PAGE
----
There is a constant running through Bonnie Raitt`s many albums, a 24-carat guarantee of quality: that voice. It never lets you down. She is one of those rare singers who really could sing just about anything and you wouldn`t need to hear it sung by anyone else.
It is a truth universally acknowledged that a singer who has made enough records will eventually take to the middle of the road, so it`s no surprise to find a glossier shine, a more obviously radio-friendly allure to this massive-selling `breakthrough` album. Listening to it now - and I am - what I hear is one of the finest blues/rock/soul singers of our time having a ball, albeit a slightly less abandoned one than on her previous, bluesier releases.
Bonnie has always had unerring taste in her choice of songs, and here is no exception. Anyone who latched on to the eloquent songs of the great John Hiatt (rather aptly spelt `Haitt` on the back cover!) as far back as 1989 is to be applauded, and she does his Thing Called Love proud. (There`s an even gutsier version on her marvellous live recording Road Tested.)
Jerry Williams wrote a good half of Clapton`s exceptional album Journeyman, and Bonnie sings his Real Man - not a particularly memorable song, it has to be said - with soulful aplomb.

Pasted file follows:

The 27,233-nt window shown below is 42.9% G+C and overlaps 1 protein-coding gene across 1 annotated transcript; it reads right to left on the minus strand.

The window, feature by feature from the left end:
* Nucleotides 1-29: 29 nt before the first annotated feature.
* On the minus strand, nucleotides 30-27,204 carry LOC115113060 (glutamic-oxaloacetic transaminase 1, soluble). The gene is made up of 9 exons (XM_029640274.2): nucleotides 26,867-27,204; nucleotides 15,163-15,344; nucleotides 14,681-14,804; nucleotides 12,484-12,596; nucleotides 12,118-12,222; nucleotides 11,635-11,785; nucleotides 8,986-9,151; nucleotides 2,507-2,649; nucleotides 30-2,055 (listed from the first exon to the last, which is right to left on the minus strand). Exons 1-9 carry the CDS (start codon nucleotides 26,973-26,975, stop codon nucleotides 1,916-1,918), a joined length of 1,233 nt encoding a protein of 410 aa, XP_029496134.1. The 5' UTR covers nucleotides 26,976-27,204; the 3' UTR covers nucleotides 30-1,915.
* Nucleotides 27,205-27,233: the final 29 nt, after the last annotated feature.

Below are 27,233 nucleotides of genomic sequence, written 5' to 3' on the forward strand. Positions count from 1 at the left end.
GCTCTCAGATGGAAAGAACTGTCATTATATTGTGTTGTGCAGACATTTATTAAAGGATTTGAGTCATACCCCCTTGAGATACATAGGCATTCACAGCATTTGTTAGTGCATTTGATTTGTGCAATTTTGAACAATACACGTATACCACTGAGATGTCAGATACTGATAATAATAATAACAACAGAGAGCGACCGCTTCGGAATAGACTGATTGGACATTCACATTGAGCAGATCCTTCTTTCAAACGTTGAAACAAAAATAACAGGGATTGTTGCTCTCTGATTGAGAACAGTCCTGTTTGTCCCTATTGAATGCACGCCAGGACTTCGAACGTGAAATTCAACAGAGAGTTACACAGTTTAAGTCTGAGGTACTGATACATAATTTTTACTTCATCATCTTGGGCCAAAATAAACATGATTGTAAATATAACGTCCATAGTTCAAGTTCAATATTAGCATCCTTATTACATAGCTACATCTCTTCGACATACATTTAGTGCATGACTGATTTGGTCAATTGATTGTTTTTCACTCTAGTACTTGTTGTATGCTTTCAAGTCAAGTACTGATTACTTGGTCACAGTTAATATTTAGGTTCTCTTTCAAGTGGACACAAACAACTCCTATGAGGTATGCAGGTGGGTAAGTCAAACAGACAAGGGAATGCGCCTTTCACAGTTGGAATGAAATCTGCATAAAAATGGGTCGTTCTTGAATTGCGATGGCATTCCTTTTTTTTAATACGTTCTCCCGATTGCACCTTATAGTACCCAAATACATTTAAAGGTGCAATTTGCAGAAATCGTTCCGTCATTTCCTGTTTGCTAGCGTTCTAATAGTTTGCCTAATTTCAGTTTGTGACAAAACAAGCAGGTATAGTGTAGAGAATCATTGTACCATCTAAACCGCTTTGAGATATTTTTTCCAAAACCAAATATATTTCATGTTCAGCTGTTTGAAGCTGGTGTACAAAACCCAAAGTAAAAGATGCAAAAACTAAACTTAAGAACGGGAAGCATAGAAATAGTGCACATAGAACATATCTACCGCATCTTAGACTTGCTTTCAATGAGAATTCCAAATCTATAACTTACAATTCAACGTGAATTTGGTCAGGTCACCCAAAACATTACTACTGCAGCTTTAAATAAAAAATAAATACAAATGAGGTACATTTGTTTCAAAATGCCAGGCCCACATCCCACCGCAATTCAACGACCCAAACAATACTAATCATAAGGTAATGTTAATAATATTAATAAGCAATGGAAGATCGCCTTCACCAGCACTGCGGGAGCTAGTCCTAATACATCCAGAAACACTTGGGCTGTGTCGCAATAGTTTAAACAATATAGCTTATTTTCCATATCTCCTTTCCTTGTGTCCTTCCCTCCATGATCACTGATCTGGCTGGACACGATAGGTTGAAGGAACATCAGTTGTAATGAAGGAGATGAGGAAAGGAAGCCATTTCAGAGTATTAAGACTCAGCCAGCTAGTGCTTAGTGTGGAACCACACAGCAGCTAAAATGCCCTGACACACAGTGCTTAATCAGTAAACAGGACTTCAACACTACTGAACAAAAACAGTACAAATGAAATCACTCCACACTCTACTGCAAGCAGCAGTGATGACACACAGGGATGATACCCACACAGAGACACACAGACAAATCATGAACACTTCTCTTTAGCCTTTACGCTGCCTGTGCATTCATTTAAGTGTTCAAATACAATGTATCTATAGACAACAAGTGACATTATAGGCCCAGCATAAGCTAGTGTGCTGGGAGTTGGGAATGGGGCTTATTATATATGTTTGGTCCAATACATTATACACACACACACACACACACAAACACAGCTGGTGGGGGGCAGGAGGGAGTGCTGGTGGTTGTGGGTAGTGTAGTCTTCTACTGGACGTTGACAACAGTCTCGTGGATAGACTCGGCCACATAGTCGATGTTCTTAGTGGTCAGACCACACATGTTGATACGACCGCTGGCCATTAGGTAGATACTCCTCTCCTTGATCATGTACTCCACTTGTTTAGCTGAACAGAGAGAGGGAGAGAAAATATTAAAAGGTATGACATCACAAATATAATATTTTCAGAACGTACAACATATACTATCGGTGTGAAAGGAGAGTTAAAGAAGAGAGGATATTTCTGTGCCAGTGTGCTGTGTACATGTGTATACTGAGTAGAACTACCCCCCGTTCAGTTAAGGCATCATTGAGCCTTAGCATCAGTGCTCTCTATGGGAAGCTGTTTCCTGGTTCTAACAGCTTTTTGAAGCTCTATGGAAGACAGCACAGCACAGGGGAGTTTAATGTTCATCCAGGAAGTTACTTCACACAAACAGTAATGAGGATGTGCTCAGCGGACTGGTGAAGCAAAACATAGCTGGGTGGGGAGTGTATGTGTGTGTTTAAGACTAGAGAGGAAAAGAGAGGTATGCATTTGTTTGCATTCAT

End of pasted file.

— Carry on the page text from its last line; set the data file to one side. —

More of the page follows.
Her own title track and bluesy closer The Road`s My Middle Name are superb. She has always been an excellent songwriter, rationing her contributions on her run of albums. It`s good to have two of them here.
I Ain`t Gonna Let You Break My Heart Again is Bonnie in break-your-heart mode, the heart being broken being the grateful listener`s. Boy, can this woman sing!
From what I can discern, Bonnie not only has perfect pitch, or as near as dammit, but seems to know instinctively how to pace and phrase a song. I`ve never once detected a lapse of taste on any one of her albums.
There are two terrific songs here by Bonnie Hayes, Love Letter and the catchy, reggae-ish Have A Heart. This is where the production by Don Was proves both a boon and a bind. Its clarity and punch come across, but a certain raggedy abandon - found in plenty on her releases up to this point - is sacrificed. Never mind, the gains far outweigh the losses on this very fine, varied disc.
The peach of the crop is a song by one half of the duo who wrote the ineffably sublime I Can`t Make You Love Me (on her follow-up, Luck Of The Draw) another ballad called Too Soon To Tell. Bonnie sings a ballad like this with as much worldly, lived-in gravitas as Etta James or Dinah Washington. I speak of her in such illustrious company? You bet I do. She has what Whitney, Mariah, Shania & Celine and the other caterwaulers could only wish for in their dreams...
The more I play Nick Of Time the more I can`t be without it. If it doesn`t showcase Bonnie at her absolute best (seek out her first few records for that) it`s only that her absolute best is beyond star-ratings and into the stratosphere. However, this grower will do very nicely. As I said, the one constant is always Bonnie`s immaculate voice. That gold standard never diminishes.
A real woman? Oh yes!